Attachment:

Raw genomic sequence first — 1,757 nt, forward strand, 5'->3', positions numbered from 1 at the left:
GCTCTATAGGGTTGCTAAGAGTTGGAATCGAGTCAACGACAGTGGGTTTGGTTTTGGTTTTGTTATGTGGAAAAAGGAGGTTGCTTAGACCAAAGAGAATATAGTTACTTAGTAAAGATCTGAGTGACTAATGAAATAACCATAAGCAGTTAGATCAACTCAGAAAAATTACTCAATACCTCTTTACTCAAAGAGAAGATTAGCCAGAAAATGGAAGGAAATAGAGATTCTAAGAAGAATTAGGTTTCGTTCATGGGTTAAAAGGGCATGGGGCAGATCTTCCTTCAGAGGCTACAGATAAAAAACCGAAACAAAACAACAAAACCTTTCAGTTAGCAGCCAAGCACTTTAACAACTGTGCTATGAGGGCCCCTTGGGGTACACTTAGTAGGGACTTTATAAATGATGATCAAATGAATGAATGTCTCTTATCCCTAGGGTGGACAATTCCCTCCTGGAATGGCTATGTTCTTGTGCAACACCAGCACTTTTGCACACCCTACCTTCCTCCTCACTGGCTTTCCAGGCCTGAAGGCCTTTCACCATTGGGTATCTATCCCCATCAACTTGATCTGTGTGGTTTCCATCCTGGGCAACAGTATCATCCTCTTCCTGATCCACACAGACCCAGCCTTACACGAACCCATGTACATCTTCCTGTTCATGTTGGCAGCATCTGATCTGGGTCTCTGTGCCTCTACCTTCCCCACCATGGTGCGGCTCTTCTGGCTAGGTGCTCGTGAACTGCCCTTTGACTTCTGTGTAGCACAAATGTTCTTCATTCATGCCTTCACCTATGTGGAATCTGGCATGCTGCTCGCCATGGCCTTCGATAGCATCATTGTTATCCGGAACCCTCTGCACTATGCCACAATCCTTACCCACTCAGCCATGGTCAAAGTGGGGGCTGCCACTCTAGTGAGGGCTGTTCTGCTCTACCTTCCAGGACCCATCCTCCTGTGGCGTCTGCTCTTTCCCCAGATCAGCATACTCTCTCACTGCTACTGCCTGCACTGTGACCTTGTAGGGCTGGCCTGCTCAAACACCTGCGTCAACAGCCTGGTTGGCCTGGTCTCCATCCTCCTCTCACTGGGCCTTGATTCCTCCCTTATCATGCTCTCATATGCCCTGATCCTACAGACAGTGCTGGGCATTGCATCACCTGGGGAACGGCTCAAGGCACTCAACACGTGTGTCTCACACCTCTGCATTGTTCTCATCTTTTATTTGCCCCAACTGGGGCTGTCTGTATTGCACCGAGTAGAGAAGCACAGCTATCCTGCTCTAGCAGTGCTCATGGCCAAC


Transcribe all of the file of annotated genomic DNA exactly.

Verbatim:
Raw genomic sequence first — 1,757 nt, forward strand, 5'->3', positions numbered from 1 at the left:
GCTCTATAGGGTTGCTAAGAGTTGGAATCGAGTCAACGACAGTGGGTTTGGTTTTGGTTTTGTTATGTGGAAAAAGGAGGTTGCTTAGACCAAAGAGAATATAGTTACTTAGTAAAGATCTGAGTGACTAATGAAATAACCATAAGCAGTTAGATCAACTCAGAAAAATTACTCAATACCTCTTTACTCAAAGAGAAGATTAGCCAGAAAATGGAAGGAAATAGAGATTCTAAGAAGAATTAGGTTTCGTTCATGGGTTAAAAGGGCATGGGGCAGATCTTCCTTCAGAGGCTACAGATAAAAAACCGAAACAAAACAACAAAACCTTTCAGTTAGCAGCCAAGCACTTTAACAACTGTGCTATGAGGGCCCCTTGGGGTACACTTAGTAGGGACTTTATAAATGATGATCAAATGAATGAATGTCTCTTATCCCTAGGGTGGACAATTCCCTCCTGGAATGGCTATGTTCTTGTGCAACACCAGCACTTTTGCACACCCTACCTTCCTCCTCACTGGCTTTCCAGGCCTGAAGGCCTTTCACCATTGGGTATCTATCCCCATCAACTTGATCTGTGTGGTTTCCATCCTGGGCAACAGTATCATCCTCTTCCTGATCCACACAGACCCAGCCTTACACGAACCCATGTACATCTTCCTGTTCATGTTGGCAGCATCTGATCTGGGTCTCTGTGCCTCTACCTTCCCCACCATGGTGCGGCTCTTCTGGCTAGGTGCTCGTGAACTGCCCTTTGACTTCTGTGTAGCACAAATGTTCTTCATTCATGCCTTCACCTATGTGGAATCTGGCATGCTGCTCGCCATGGCCTTCGATAGCATCATTGTTATCCGGAACCCTCTGCACTATGCCACAATCCTTACCCACTCAGCCATGGTCAAAGTGGGGGCTGCCACTCTAGTGAGGGCTGTTCTGCTCTACCTTCCAGGACCCATCCTCCTGTGGCGTCTGCTCTTTCCCCAGATCAGCATACTCTCTCACTGCTACTGCCTGCACTGTGACCTTGTAGGGCTGGCCTGCTCAAACACCTGCGTCAACAGCCTGGTTGGCCTGGTCTCCATCCTCCTCTCACTGGGCCTTGATTCCTCCCTTATCATGCTCTCATATGCCCTGATCCTACAGACAGTGCTGGGCATTGCATCACCTGGGGAACGGCTCAAGGCACTCAACACGTGTGTCTCACACCTCTGCATTGTTCTCATCTTTTATTTGCCCCAACTGGGGCTGTCTGTATTGCACCGAGTAGAGAAGCACAGCTATCCTGCTCTAGCAGTGCTCATGGCCAAC